Minnesota’s pro­pos­als to legal­ize dis­tri­b­u­tion sys­tems such as Schlangen’s fiz­zled last spring, but momen­tum will likely build again as State Sen­a­tor Sean Nienow plans to intro­duce new leg­is­la­tion in Jan­u­ary. “Almost every­one knows some­one who drinks raw milk,” says Nienow, a Repub­li­can in Dis­trict 17, about sixty miles north of St. Paul. “Pro­po­nents came to me and said, ‘We’ve got this law we want to change.’ It makes sense to me. It’s about per­sonal respon­si­bil­ity. Who’s the gov­ern­ment to say, ‘Hi, I’m here to pro­tect you from your­self?’” Mem­bers of the “milk under­ground” make pas­sion­ate argu­ments that extol the health ben­e­fits of their dairy of choice. But what gets many sup­port­ers really riled up is the ques­tion of food rights. Move­ments for philoso­phies like Slow Food, Real Food and Farm-to-Table Food seem like quaint and pas­sive pas­times next to the polit­i­cally com­bat­ive and bor­der­line mil­i­tant aura of the Food Free­dom move­ment. On the front lines, these fight­ers often deploy anti-government rhetoric, refer­ring to esca­lat­ing crack­downs as evi­dence of an over­bear­ing nanny state and cit­ing inci­dents like one in Bloom­ing­ton, Minn., where inspec­tors arrived at a sub­ur­ban home early one morn­ing, star­tling a mom after she climbed out of the shower and drag­ging her teenage sons out of bed before search­ing the family’s refrig­er­a­tors. “The reg­u­la­tors in Min­nesota have gone after this almost with joy or glee, and they have kind of wel­comed the fight,” says David Gumpert, author of The Raw Milk Rev­o­lu­tion: Behind America’s Emerg­ing Bat­tle Over Food Rights. “They seem to be really enjoy­ing them­selves in try­ing to stamp these raw milk drinkers out.” Rather than beat­ing Minnesota’s raw-milk drinkers into pas­teur­ized sub­mis­sion, the “ram­page” has sim­ply dri­ven them deeper under­ground, brought them closer together and made them more deter­mined than ever to con­tinue doing what they’re doing. As it grows and unites dis­parate groups of peo­ple on both polit­i­cal extremes in the Mid­west and beyond, the fight for food rights is gain­ing steam from roots in a deep mis­trust of big gov­ern­ment, big money, and big sci­ence. It seems fit­ting some­how that the bat­tle is bub­bling up over some­thing as mun­dane and ubiq­ui­tous as the stuff we pour into our bowls of break­fast cereal.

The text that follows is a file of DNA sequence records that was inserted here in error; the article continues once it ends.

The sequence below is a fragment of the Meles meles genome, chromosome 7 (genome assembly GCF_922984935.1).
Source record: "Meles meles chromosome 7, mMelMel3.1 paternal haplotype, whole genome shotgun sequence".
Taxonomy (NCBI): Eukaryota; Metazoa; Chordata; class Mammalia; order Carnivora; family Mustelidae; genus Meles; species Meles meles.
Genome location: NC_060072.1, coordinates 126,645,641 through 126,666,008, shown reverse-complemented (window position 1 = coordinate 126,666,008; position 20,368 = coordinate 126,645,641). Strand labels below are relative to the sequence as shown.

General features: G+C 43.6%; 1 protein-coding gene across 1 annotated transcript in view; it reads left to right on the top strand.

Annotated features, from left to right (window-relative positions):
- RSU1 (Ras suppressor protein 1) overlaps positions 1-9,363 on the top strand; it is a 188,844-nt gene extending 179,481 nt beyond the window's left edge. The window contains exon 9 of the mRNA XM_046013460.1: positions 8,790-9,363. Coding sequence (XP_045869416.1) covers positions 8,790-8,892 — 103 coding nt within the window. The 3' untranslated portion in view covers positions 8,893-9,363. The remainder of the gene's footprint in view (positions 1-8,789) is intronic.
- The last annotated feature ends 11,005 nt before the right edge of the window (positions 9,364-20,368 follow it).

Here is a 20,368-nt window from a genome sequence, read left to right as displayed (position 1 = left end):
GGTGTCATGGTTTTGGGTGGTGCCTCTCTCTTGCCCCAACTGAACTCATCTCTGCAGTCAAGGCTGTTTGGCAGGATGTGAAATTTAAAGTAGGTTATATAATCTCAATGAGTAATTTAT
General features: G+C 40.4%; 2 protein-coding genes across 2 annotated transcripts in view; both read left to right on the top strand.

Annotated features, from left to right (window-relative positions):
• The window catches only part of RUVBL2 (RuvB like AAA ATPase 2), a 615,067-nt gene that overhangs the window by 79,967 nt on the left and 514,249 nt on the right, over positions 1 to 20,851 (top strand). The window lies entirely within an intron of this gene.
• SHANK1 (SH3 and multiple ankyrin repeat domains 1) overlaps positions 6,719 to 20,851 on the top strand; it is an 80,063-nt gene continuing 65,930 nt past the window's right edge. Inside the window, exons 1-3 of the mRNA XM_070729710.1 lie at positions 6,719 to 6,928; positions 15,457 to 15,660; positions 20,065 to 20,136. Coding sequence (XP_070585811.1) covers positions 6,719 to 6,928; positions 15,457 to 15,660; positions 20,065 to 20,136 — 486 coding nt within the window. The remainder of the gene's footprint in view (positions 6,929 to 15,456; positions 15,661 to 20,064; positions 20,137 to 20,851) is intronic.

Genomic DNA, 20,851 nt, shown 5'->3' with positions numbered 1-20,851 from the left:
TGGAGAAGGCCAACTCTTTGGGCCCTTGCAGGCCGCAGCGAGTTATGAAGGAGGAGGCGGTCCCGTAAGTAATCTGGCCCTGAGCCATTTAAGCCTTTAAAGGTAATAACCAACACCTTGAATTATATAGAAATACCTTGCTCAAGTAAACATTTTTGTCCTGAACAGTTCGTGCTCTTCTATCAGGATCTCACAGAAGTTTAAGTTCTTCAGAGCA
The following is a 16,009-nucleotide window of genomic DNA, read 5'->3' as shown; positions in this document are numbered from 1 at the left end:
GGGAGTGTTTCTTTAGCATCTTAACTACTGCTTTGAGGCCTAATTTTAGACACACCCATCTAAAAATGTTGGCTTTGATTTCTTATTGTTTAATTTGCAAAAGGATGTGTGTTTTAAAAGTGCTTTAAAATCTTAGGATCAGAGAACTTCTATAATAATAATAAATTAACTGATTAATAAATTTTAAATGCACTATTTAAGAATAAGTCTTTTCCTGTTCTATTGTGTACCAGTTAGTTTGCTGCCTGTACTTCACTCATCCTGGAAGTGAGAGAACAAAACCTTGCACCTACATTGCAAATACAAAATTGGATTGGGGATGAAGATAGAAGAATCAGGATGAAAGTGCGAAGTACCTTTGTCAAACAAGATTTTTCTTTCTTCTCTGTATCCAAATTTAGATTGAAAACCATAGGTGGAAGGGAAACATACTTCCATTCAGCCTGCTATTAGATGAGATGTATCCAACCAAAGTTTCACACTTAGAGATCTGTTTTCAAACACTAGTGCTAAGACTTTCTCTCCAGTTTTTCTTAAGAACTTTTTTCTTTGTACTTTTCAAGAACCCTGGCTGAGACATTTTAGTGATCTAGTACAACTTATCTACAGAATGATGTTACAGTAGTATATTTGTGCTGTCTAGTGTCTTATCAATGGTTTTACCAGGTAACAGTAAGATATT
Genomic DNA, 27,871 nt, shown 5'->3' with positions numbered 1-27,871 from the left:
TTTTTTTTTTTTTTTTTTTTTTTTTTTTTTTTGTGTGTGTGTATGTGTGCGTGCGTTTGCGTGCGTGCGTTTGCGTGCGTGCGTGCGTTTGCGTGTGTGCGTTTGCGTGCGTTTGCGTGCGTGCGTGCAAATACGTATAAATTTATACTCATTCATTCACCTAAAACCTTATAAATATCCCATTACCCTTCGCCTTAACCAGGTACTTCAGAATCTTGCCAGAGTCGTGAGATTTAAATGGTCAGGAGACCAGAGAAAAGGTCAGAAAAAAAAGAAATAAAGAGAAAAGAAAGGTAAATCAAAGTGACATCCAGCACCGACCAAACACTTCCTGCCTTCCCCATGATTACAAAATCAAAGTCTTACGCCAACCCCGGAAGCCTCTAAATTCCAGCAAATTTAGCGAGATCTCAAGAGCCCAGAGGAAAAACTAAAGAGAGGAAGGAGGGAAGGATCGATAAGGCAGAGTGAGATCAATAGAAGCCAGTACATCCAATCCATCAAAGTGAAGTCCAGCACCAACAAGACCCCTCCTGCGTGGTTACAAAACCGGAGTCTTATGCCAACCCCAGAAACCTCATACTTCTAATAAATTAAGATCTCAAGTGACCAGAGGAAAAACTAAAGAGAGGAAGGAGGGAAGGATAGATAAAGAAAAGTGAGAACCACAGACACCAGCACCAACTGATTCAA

The fight for food rights is gain­ing steam from roots in a deep mis­trust of big gov­ern­ment, big money, and big science.”